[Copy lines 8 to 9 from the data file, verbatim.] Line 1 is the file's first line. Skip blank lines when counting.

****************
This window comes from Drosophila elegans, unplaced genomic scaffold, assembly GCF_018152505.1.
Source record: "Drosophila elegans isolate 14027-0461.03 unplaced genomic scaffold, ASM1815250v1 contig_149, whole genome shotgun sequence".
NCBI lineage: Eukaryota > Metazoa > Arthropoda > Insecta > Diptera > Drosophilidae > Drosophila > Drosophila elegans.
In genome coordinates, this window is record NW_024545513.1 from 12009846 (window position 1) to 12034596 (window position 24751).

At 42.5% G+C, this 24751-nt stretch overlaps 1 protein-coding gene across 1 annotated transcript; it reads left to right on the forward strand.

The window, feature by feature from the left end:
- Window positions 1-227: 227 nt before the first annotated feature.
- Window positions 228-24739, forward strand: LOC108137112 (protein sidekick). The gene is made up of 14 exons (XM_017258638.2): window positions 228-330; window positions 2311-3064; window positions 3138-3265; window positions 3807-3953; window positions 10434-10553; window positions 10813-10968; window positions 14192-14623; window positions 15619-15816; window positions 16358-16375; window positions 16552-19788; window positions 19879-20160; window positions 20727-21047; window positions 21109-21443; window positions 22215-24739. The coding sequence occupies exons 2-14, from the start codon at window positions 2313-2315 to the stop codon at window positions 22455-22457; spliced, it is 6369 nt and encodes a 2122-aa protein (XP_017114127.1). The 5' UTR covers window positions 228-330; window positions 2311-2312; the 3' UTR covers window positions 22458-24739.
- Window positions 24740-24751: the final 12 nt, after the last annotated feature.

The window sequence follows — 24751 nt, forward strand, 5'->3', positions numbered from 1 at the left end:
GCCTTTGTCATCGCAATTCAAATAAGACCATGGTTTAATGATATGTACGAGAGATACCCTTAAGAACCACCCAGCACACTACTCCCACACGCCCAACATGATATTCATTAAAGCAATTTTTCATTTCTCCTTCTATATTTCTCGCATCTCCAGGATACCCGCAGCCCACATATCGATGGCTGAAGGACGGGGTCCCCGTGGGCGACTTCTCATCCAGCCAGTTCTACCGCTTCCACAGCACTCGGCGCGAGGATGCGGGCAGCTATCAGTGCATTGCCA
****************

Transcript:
- Window positions 228-24739, forward strand: LOC108137112 (protein sidekick). The gene is made up of 14 exons (XM_017258638.2): window positions 228-330; window positions 2311-3064; window positions 3138-3265; window positions 3807-3953; window positions 10434-10553; window positions 10813-10968; window positions 14192-14623; window positions 15619-15816; window positions 16358-16375; window positions 16552-19788; window positions 19879-20160; window positions 20727-21047; window positions 21109-21443; window positions 22215-24739. The coding sequence occupies exons 2-14, from the start codon at window positions 2313-2315 to the stop codon at window positions 22455-22457; spliced, it is 6369 nt and encodes a 2122-aa protein (XP_017114127.1). The 5' UTR covers window positions 228-330; window positions 2311-2312; the 3' UTR covers window positions 22458-24739.
- Window positions 24740-24751: the final 12 nt, after the last annotated feature.